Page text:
Even though I am the founder and director of one of the very few social enterprises in Japan for women, I have not been very aware of the issues surrounding the fashion industry and ethical sustainability.
That all began to change two years ago.
After some deliberate consideration, my husband and I canceled our planned seaside vacation to instead go as a family to Cambodia. Let’s just say our four children were not excited about this decision! Upon arrival, we were hosted by wonderful Cambodian friends also working with our organization [Asian Access]. We told them that our goal was to see and experience “real life” in this developing country.
Those eight days changed our views of the world -- our children included. We all fell in love with the children in the orphanage; we walked through the Killing Fields museums and our eyes and hearts could barely handle the pain we saw; we were deeply moved by seeing the poverty of the children and families surrounding the urban school built near the trash heaps. Yet as we walked through a new rescue center being built for vulnerable women, and talked with our new friends who are sacrificing to make a difference there, we felt new hope being born.
And we wanted to be involved.
The Greatest Need
“What is your greatest need right now?” I asked our Cambodian partner one day in the van. I expected the obvious answer of finances, but Meng’s response surprised me:
“We need jobs for women and girls!”
Those words stayed with me as we returned to Japan. Here in Ishinomaki, we've gained experience creating jobs for women by operating Nozomi Project since the year after the 2011 tsunami.
But... would that work in Cambodia? I couldn’t forget the teens and women I had met there who had no good options for their future. We had to try!
In February 2019, I returned to Phnom Penh, this time with my daughter and two of our Ishinomaki Nozomi team members. Three months later, we were able to make another trip with three Nozomi teammates. Each of them was able to see, with their own eyes, the beauty of the Cambodian people and the incredible need for sustainable work. With each trip, my heart grew more committed to somehow making a difference. And with each trip, we gained greater insight as to how we might be able to do just that.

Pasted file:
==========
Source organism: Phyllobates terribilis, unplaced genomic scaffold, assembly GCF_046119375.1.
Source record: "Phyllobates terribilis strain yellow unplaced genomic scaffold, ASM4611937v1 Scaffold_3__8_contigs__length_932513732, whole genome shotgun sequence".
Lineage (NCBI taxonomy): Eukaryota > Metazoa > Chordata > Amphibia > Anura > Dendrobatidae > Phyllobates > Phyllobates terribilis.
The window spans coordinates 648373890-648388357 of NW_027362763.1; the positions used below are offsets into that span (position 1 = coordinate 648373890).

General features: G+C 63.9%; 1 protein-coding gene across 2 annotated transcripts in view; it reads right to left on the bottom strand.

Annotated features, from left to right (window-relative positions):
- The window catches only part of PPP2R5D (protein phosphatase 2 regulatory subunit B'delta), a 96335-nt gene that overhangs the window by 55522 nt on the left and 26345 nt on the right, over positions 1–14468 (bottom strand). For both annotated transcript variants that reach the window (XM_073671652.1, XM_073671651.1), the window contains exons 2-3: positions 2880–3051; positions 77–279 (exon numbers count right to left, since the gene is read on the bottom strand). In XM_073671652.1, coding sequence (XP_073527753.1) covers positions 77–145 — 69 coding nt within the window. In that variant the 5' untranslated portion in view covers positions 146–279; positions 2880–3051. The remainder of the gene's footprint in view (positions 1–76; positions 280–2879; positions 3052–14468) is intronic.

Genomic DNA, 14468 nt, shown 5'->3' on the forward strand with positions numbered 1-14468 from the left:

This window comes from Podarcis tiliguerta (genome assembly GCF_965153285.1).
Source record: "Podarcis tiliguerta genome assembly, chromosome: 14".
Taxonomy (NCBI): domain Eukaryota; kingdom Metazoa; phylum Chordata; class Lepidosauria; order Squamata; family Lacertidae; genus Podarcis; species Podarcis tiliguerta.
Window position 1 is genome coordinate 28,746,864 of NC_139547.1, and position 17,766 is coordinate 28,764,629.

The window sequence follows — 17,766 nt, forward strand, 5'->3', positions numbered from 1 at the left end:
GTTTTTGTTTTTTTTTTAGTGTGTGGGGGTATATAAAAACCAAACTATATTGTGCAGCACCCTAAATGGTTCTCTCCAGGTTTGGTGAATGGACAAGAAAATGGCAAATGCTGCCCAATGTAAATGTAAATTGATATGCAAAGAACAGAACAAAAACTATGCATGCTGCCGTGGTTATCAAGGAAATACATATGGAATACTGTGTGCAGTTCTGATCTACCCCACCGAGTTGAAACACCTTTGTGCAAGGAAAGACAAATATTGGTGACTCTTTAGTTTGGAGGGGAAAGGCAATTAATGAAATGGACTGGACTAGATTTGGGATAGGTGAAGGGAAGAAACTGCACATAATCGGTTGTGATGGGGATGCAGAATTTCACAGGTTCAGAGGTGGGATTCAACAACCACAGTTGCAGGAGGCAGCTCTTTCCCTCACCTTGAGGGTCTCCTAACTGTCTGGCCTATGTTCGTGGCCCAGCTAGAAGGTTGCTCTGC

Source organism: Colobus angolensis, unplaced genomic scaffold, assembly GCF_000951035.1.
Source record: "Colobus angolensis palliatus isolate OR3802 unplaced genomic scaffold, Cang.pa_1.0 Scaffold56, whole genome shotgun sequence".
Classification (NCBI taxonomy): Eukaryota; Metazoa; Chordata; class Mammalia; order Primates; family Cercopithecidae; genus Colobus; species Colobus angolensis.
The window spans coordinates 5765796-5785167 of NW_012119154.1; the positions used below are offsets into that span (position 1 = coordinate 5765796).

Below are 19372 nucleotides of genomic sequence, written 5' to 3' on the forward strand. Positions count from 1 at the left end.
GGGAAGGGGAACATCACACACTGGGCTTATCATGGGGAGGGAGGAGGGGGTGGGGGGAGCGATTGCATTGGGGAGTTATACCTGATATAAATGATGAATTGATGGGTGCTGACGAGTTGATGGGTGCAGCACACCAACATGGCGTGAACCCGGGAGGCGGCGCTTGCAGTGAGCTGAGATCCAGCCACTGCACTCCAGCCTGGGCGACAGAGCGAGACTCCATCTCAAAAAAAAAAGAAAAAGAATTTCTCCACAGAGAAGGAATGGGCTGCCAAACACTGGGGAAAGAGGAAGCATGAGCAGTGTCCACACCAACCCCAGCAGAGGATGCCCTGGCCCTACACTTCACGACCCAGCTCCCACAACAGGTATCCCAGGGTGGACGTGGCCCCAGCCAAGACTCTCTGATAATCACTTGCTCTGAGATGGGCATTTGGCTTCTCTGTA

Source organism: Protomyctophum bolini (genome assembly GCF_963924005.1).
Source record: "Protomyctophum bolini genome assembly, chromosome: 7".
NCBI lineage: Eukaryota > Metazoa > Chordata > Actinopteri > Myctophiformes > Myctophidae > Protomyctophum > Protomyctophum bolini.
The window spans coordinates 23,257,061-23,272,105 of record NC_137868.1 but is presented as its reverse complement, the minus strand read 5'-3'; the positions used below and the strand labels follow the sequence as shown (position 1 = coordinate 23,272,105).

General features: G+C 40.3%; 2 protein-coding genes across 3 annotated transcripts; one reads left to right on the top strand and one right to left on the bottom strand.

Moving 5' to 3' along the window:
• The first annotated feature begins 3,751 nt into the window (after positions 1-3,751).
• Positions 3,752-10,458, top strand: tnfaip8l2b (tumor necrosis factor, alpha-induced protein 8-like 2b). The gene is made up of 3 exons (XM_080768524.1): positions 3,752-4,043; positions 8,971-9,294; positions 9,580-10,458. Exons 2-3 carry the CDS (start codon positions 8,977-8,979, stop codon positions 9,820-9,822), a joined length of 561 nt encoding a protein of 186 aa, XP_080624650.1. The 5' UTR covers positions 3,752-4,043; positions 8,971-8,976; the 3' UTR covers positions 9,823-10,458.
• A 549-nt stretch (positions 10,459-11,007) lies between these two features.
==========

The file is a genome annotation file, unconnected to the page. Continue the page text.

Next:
Champions and Friends
We are not alone. During those week-long trips, we made some amazing connections with others who are committed to finding new employment options for girls and women. We began exploring different partnership opportunities. And we have connections outside of Cambodia; could we use those to create jobs inside Cambodia?
One evening I went out with two of our local friends. In one of the many “red light” districts in Phnom Penh, we went into several establishments and started talking with some of the young women who were not busy. One new friend "SH" said her parents pushed her and her two sisters to do this because they were ill and needed medical help. Another friend "L" shared that she could not find any other way to buy food for her young daughter. Heartbreaking story after heartbreaking story, these women became real people to me; they shared their lives with me and the reasons that pushed them into such degrading work.
We discovered that most Cambodian women learn how to sew — it is a nation-wide industry that has unfortunately led to widespread unethical practices and slave labor, even among children. We connected with women near the new rescue center who are willing to teach sewing skills to the rescue center's new and future residents.
And through a chance elevator encounter, we have begun partnering with a wonderful denim company in that city that has built a fantastic ethically-sourced business. They are now selling quality-failed denim pieces to the women near the rescue center, which are being made into our new Dara Collection gift bags. It’s a small but important beginning.
Launching the New Dara Collection
Although COVID has prevented further trips in 2020, we are so pleased to launch our new Dara Collection at this time. We are creating this new “sub-brand” from ethically sourced materials as we seek to be more intentionally ethical at Nozomi.
Even the name Dara (meaning “star” in the Khmer/Cambodian language) connects us across the ocean to something beyond our Ishinomaki world here. I hope and pray that our influence can expand in places like Cambodia, and that together our united efforts will help teen girls and women have new opportunities like what we would want our own daughters to have.
Taking Small Personal Steps
Through my trips to Cambodia and seeing how the “fast fashion” industry has created an abusive system of manufacturing in countries like Cambodia, I have moved away from non-ethical retail purchases for my own clothes. I'm a regular at our local second-hand stores now, and I’ve found it worth saving up to buy a piece of clothing that has been ethically manufactured. It’s another small step that I can make.
I feel like I’ve just started this journey of ethical awareness, with so much more to learn and consider. I believe that each of our small steps can make a difference for young women like "SH" who deserve a better life.
Founder, Nozomi Project
This article was reposted with permission from Nozomi Project, originally published here: https://nozomiproject.com/blogs/nozomi-project-blog/my-story-towards-ethical-awareness
- Nozomi Project (Above photos courtesy of Nozomi Project.)
- New Dara Collection — ethically sourced in a conscious way
- Related story here... Nozomi Project Vision Expands
- Sue Takamoto's blog
- Eric & Sue Takamoto's staff profile